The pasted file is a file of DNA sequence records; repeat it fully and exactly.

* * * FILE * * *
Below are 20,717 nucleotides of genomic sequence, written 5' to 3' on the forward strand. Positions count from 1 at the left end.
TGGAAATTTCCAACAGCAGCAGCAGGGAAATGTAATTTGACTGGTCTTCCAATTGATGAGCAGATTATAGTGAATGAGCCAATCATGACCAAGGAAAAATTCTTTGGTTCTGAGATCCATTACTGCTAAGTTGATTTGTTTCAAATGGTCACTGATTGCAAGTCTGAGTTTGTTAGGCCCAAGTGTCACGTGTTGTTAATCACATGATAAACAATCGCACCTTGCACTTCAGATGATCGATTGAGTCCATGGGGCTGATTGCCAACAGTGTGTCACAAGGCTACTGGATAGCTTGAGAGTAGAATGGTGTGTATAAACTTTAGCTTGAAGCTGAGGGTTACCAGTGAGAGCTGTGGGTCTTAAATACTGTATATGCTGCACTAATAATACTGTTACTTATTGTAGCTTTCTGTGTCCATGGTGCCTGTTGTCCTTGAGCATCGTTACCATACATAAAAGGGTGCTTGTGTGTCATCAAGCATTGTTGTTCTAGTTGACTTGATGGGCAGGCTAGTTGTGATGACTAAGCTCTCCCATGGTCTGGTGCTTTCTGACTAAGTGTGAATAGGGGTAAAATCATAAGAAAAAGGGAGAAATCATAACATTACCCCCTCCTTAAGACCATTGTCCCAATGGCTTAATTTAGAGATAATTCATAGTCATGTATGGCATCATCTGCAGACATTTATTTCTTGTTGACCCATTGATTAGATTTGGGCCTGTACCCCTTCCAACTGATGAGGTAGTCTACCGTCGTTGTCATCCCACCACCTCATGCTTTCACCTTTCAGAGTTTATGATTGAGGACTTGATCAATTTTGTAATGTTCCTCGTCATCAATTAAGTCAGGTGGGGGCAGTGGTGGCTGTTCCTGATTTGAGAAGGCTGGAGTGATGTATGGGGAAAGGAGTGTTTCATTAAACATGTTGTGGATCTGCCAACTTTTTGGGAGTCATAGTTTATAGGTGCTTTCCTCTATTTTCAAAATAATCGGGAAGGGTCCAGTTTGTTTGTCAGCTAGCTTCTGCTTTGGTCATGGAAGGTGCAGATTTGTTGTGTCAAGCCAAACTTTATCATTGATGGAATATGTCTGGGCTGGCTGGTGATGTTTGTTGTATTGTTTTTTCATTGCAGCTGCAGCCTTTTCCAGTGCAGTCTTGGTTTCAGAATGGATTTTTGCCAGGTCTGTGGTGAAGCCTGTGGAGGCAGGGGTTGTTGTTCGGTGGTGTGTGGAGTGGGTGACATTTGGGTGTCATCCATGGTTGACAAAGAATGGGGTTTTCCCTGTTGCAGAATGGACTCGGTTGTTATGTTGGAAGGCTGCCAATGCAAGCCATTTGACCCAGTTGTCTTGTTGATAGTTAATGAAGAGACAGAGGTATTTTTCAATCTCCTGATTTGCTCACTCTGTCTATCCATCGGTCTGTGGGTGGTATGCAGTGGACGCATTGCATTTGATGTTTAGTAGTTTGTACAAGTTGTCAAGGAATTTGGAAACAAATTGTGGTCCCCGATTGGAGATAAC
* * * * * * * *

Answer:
Below are 20,717 nucleotides of genomic sequence, written 5' to 3' on the forward strand. Positions count from 1 at the left end.
TGGAAATTTCCAACAGCAGCAGCAGGGAAATGTAATTTGACTGGTCTTCCAATTGATGAGCAGATTATAGTGAATGAGCCAATCATGACCAAGGAAAAATTCTTTGGTTCTGAGATCCATTACTGCTAAGTTGATTTGTTTCAAATGGTCACTGATTGCAAGTCTGAGTTTGTTAGGCCCAAGTGTCACGTGTTGTTAATCACATGATAAACAATCGCACCTTGCACTTCAGATGATCGATTGAGTCCATGGGGCTGATTGCCAACAGTGTGTCACAAGGCTACTGGATAGCTTGAGAGTAGAATGGTGTGTATAAACTTTAGCTTGAAGCTGAGGGTTACCAGTGAGAGCTGTGGGTCTTAAATACTGTATATGCTGCACTAATAATACTGTTACTTATTGTAGCTTTCTGTGTCCATGGTGCCTGTTGTCCTTGAGCATCGTTACCATACATAAAAGGGTGCTTGTGTGTCATCAAGCATTGTTGTTCTAGTTGACTTGATGGGCAGGCTAGTTGTGATGACTAAGCTCTCCCATGGTCTGGTGCTTTCTGACTAAGTGTGAATAGGGGTAAAATCATAAGAAAAAGGGAGAAATCATAACATTACCCCCTCCTTAAGACCATTGTCCCAATGGCTTAATTTAGAGATAATTCATAGTCATGTATGGCATCATCTGCAGACATTTATTTCTTGTTGACCCATTGATTAGATTTGGGCCTGTACCCCTTCCAACTGATGAGGTAGTCTACCGTCGTTGTCATCCCACCACCTCATGCTTTCACCTTTCAGAGTTTATGATTGAGGACTTGATCAATTTTGTAATGTTCCTCGTCATCAATTAAGTCAGGTGGGGGCAGTGGTGGCTGTTCCTGATTTGAGAAGGCTGGAGTGATGTATGGGGAAAGGAGTGTTTCATTAAACATGTTGTGGATCTGCCAACTTTTTGGGAGTCATAGTTTATAGGTGCTTTCCTCTATTTTCAAAATAATCGGGAAGGGTCCAGTTTGTTTGTCAGCTAGCTTCTGCTTTGGTCATGGAAGGTGCAGATTTGTTGTGTCAAGCCAAACTTTATCATTGATGGAATATGTCTGGGCTGGCTGGTGATGTTTGTTGTATTGTTTTTTCATTGCAGCTGCAGCCTTTTCCAGTGCAGTCTTGGTTTCAGAATGGATTTTTGCCAGGTCTGTGGTGAAGCCTGTGGAGGCAGGGGTTGTTGTTCGGTGGTGTGTGGAGTGGGTGACATTTGGGTGTCATCCATGGTTGACAAAGAATGGGGTTTTCCCTGTTGCAGAATGGACTCGGTTGTTATGTTGGAAGGCTGCCAATGCAAGCCATTTGACCCAGTTGTCTTGTTGATAGTTAATGAAGAGACAGAGGTATTTTTCAATCTCCTGATTTGCTCACTCTGTCTATCCATCGGTCTGTGGGTGGTATGCAGTGGACGCATTGCATTTGATGTTTAGTAGTTTGTACAAGTTGTCAAGGAATTTGGAAACAAATTGTGGTCCCCGATTGGAGATAAC